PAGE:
Sometimes, of a weekend, when Alex and I have enjoyed a lie-in, I will come drowsily awake and roll over to face my wife. She will smile at me from her nest of blankets and I will smile back, and her first words of the day to me will be, “I need to eat.”
This is my way of explaining that, in our house, food is a very serious thing.
In a sense, it’s ingrained into the culture over here. An Austrian tradition that takes place across the country every lunch time in every office building (back when people worked in office buildings) is the habit of saying “Mahlzeit!”. As we learnt yesterday, German is a very literal language, and literally translated Mahlzeit means “meal time”.
Now, the convention of giving a pleasant greeting over a meal is not one unique to Austria, but this expression caught my attention as it isn’t solely used when someone spies you about to tuck in to your lunch, but is said broadly anytime from midday until about two pm every time anyone encounters anyone else. You could be catching a lift, heading to a meeting, or making a beeline for the bathroom, and along the way you will be met with a round of enthusiastic “Mahlzeit!” Just a whole nation walking around hallways and offices calling out “Meal time! Meal time!” like excited three year olds.
Food is very important to the Austrian people.
Given that restaurants, fast-food joints, cafes, and bars are all on a global hiatus, a lot of people are now finding themselves also having to care deeply about food and food preparation as they contemplate the prospect of opening their own eatery, also known as cooking at home.
Luckily for me, my wife’s deep passion and concern for food has translated itself into her being an amazing cook. With a back-catalogue of delicious and traditional Austrian meals, she can step into the kitchen with a handful of ingredients and step back out with a hot and nutritious meal that is a delight to eat. The ten kilograms I’ve put on since moving here from London is a testament to how much I enjoy my wife’s cooking.
I have taken on the role of apprentice in the kitchen and am slowly learning her mysterious Austrian arts, and am proud to say I can now independently whip up a mean batch of Nockerl should the need call. I don’t want to brag, but Alex and I have even released our own cookbook.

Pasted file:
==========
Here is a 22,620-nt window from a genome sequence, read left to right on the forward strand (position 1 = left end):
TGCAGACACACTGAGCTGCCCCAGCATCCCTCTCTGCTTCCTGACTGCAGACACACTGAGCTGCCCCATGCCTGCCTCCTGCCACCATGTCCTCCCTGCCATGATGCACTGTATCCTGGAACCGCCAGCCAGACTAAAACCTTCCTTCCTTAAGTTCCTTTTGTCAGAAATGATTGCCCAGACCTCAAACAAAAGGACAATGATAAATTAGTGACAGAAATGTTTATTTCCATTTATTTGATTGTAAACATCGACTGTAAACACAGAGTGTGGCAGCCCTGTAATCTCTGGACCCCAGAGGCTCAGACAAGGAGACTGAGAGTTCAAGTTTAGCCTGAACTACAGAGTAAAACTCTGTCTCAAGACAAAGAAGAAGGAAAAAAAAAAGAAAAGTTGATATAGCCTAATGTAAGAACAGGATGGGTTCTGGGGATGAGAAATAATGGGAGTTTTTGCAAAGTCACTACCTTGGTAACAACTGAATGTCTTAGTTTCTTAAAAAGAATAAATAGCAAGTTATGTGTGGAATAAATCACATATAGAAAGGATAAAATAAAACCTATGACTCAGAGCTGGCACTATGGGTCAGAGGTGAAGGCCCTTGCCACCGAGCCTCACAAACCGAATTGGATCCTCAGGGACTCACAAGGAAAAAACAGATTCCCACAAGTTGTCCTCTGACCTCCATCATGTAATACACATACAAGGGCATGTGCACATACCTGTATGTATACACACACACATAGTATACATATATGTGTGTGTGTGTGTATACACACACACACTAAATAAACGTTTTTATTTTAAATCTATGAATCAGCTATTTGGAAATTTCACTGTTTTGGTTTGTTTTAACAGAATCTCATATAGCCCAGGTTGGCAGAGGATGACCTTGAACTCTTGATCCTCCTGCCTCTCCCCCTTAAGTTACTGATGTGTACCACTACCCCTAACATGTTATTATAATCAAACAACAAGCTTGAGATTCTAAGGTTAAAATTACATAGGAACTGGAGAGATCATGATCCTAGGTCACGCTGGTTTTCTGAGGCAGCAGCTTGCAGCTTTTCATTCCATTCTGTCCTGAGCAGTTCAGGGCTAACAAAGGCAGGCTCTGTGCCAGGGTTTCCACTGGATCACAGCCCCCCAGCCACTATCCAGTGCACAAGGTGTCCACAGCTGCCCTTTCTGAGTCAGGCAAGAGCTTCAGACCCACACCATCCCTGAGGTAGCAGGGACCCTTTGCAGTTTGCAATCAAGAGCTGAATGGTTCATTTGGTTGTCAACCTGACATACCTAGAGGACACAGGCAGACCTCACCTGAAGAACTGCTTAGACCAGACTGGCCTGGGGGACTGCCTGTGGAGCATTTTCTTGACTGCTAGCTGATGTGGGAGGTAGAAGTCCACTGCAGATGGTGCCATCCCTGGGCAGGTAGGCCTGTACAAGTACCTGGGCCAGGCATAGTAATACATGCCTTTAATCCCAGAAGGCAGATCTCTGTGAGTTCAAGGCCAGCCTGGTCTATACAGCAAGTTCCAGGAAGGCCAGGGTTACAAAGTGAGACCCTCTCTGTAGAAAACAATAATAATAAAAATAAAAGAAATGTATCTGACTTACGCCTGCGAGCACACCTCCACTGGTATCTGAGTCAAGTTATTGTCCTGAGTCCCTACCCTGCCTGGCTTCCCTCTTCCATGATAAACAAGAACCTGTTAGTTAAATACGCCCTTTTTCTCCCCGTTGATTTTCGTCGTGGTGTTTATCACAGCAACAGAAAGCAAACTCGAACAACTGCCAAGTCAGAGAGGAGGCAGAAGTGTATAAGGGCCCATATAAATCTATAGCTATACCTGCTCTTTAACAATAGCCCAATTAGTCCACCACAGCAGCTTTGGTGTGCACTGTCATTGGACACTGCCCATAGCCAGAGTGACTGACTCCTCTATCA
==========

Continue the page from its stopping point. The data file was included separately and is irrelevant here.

As a rule, we mostly cook at home, even when there’s not a worldwide pandemic on driving us into apartments like moles underground, and so far we haven’t had too hard a time adjusting to the new restrictions. We try our best to eat cleanly during the working week, having a small breakfast, small lunch, and a home-cooked dinner that usually incorporates a little of everything from the food pyramid. On Friday nights, however, having completed a full working week like good boys and girls deserving a treat, we indulge in a little takeaway.
Luckily, some restaurants are currently keeping their kitchens open and still doing delivery, so we are still able to sit back to some pizza, wine, and a movie at the end of the week. My thanks go out to these delivery men and women, these savoury-smelling saints, for ensuring I can still partake in my feast of grease and fat.
The deliveries themselves have gone from the friendly drop-off of an evening meal to something more akin to a drug deal. Last Friday, for instance, we received a call confirming the address and were told the delivery would take place in five minutes. We waited, palms a little sweaty with excited nerves, and each of us jumped when the doorbell rang. We checked the peep hole, saw the coast was clear, and opened the door to find our package waiting for us on the doormat. Glancing around, we spotted our delivery man slinking out the building’s doors and he threw us a sly wink and a smile before disappearing like a wraith into the night. We hurriedly collected our goods and retreated indoors to the couch for a hit of that sweet sweet junk food.
On the weekends, we go for a two-meals-a-day system, which allows us to eat to our fill without feeling too guilty about it later. A big breakfast/brunch ties us over until a slightly more carb-heavy dinner than we would normally have during the working week. Last Saturday, I was feeling fancy and so whipped up a batch of crepes (crepes are really just flour, eggs, and milk, so not fancy at all, but they come from France so I let myself feel fancy when eating them).
Snacks are also important, so we keep a collection of fruit in the house to tie us over between meals. And when an apple just won’t cut it, I find eating a handful of grated cheese straight from the bag when Alex isn’t looking really gives me the protein hit I need to get through to dinner.
With no social outings on the calendar for the foreseeable future, mealtime is now the highlight of the day. So whatever you’re dining on during the time of COVID, I recommend a balance of something good and something good for you. Make sure you enjoy it. And make sure every day between 12 and 2 you shout “Meal time!” at anyone you see.
I also recommend a piece of my wife’s cake. If you sneak up to our back window, we’d be happy to slip you a piece as if it were a baggie of Mary Jane.
P.S. If anyone was enticed and intrigued by Austrian cooking and our very professional cook book, you can download a pdf copy here: Cookery the Austrian Way.
2 thoughts on “Vienna in the time of COVID – Chapter 13”
The line about “a handful of grated cheese straight from the bag” made me laugh out load, since I had committed this sneaky crime just 15 minutes before!
Hahaha! We are birds of a feather, you and I 😉